Realities of Divorce: Precedents, Cases, and Norms: Part II
In Part I, we talked about the written legal guidelines that all courts — including family courts — followed, including statutory laws and common laws (a.k.a. precedents). Now, it’s time to talk about one of the aspects of divorce law (and all law, really) that doesn’t get a lot of airtime: legal norms.
As opposed to the laws, legal norms are not laws, but are still used to guide the court’s decision. They are a set of unwritten expectations that direct the behavior of the court. Legal norms are much more localized than precedents, because there is no system in place for recording them or referring to them, so they’re much more culturally influences. But because they are social in nature, they have a significant effect on how legal interactions with significant social impacts — like divorce — go down.
As an extreme example, we have coverture, or the idea that a married woman was legally the same entity as her husband, and needed (deserved) no property rights, voting rights, or other legal independence. Coverture was law centuries ago in England, made it to the US in the body of common laws we adopted from them, and was legally countermanded only in the 1960s as state after state passed some variation of the Married Woman’s Property Act.
But even after it was legally rendered irrelevant, the concept that a woman wasn’t an independent entity lingered as a legal norm for more than a decade in some areas. It was as recently as 1972 that a court allowed two women to plead not guilty to assault under the argument “our husbands ordered us to do it.” And only in 1981 did the Supreme Court formally strike down the last of the “husbands control all marital property” laws in the United States. (Thanks, Louisiana!)
Modern Legal Norms
Today’s legal norms are, as social expectations tend to be, much more reasonable-sounding to us. After all, we live in the society creating the expectations! But if you’re divorcing and you’re not aware of some of these norms, they can catch you quite off guard. For example, there are no laws or precedents supporting these ideas, but they are totally things that you can expect to hear from attorneys and judges here, today, in late-twenteens Michigan:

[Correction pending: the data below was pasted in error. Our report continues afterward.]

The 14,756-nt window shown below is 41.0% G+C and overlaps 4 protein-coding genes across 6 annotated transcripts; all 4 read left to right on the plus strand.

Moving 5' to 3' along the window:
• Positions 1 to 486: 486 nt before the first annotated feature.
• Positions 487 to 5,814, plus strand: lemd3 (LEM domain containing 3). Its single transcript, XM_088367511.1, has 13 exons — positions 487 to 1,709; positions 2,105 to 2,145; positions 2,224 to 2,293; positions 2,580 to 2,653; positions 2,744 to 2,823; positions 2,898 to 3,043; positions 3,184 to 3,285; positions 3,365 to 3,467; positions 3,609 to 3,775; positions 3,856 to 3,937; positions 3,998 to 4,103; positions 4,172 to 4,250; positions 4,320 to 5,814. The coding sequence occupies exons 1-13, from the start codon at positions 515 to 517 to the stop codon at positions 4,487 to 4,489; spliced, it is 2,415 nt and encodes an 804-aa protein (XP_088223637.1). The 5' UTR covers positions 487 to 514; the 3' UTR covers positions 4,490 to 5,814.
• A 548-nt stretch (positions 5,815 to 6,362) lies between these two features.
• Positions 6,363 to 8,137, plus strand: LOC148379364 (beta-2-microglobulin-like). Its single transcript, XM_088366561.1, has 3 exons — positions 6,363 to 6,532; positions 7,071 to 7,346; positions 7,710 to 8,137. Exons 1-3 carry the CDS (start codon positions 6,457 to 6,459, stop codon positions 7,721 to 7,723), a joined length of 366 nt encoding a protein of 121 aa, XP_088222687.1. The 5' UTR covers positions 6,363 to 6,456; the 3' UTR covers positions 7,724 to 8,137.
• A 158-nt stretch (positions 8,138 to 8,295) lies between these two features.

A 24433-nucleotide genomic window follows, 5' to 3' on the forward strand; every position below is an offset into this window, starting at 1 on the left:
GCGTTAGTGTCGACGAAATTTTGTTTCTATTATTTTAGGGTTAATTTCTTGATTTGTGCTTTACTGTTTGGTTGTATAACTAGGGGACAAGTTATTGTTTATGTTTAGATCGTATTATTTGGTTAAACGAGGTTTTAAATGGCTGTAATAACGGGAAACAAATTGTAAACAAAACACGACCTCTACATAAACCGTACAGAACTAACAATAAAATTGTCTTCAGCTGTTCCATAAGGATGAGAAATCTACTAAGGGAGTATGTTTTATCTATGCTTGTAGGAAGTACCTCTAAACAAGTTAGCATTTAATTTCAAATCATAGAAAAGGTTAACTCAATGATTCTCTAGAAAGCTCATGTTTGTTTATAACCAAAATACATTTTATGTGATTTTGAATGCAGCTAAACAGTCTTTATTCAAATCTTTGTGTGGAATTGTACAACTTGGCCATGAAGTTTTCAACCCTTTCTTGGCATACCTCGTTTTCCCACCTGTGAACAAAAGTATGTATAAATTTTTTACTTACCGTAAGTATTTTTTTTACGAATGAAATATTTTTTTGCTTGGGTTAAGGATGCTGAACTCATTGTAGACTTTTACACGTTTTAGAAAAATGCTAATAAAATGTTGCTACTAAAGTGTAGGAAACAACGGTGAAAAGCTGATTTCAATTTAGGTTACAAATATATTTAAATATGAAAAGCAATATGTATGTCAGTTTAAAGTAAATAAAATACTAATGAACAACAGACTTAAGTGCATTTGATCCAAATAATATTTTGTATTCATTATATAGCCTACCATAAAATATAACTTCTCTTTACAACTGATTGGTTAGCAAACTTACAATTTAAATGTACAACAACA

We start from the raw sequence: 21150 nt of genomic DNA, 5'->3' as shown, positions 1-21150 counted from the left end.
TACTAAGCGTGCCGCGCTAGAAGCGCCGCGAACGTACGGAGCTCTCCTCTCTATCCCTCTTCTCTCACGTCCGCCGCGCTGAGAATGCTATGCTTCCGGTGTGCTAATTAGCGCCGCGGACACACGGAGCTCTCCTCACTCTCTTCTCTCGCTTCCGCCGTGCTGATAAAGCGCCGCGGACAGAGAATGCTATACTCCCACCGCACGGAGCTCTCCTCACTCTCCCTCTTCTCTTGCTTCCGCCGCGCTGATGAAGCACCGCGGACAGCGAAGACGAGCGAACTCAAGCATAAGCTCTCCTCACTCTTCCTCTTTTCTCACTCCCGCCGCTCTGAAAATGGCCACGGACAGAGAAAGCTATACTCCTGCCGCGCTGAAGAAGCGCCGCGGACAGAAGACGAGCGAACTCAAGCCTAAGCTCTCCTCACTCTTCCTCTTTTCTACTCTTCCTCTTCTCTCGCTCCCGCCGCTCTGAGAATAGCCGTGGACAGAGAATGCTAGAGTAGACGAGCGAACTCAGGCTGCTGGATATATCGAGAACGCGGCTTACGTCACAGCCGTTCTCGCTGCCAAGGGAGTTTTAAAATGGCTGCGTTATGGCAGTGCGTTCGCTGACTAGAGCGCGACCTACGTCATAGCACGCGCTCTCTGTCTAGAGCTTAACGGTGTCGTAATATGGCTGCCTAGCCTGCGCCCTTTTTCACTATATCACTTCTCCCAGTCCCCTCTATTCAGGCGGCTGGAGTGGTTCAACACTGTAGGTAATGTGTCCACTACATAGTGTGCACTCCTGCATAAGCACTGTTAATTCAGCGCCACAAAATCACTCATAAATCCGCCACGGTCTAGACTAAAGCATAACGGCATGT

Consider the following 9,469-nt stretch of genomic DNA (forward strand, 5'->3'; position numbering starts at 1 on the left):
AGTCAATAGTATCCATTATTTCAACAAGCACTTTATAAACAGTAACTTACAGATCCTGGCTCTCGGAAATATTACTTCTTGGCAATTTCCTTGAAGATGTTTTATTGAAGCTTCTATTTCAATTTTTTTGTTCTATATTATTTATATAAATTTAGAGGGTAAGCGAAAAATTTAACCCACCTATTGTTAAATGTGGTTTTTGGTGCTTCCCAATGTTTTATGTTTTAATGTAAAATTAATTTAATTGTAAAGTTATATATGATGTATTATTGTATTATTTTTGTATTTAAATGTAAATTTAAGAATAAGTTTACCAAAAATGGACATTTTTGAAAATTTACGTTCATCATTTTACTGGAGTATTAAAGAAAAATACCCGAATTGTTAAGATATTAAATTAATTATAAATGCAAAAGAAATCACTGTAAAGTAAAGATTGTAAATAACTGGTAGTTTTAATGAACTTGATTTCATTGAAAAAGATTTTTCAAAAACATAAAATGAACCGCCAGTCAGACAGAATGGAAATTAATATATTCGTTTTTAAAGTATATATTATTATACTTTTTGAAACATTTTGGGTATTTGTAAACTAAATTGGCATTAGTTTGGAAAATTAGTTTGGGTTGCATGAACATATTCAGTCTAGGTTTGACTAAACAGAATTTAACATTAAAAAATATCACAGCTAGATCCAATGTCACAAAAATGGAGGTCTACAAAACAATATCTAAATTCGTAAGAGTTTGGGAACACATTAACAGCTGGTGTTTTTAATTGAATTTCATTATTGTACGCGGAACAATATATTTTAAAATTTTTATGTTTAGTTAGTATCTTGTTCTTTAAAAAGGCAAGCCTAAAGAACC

- Property should be divided equally, and if one party thinks they should get more than half, it’s up to that party to persuade the court that the unequal split is in fact equitable (and thus holds to the law as written.) This means that in actuality, regardless of the standard of equitability, many spouses who should get more than half don’t — for no reason other than that they didn’t know how to (or that they had to) persuade the court.
- Spousal support will generally be assigned for around 1/6th to 1/3rd of the payer’s gross income, and will generally be paid for no longer than half the duration of the marriage. Total (child+spousal) support will rarely if ever be more than half of the payer’s total income. Which means in many cases where neither spouse is particularly wealthy, it’s quite possible for one spouse to get full custody and then receive a child support check that doesn’t actually perform its intended goal of meeting the child’s needs, because it’s limited to 1/3rd of the payer’s gross income.
- Spousal support will generally be terminated by the court if the couple moves back in together, despite there being no legal basis for this action. (Child support is legally mandated in duration, so it continues regardless.)
In short, when you talk to your Michigan family attorney about what to expect during your divorce, be sure you talk about norms and precedents as well as “just” laws, or you could be in for some rude surprises. If you’d like to talk to a talented and dedicated family lawyer right here in Bingham Farms, call Gucciardo Family Law at 248-723-5190. We look forward to hearing from you!
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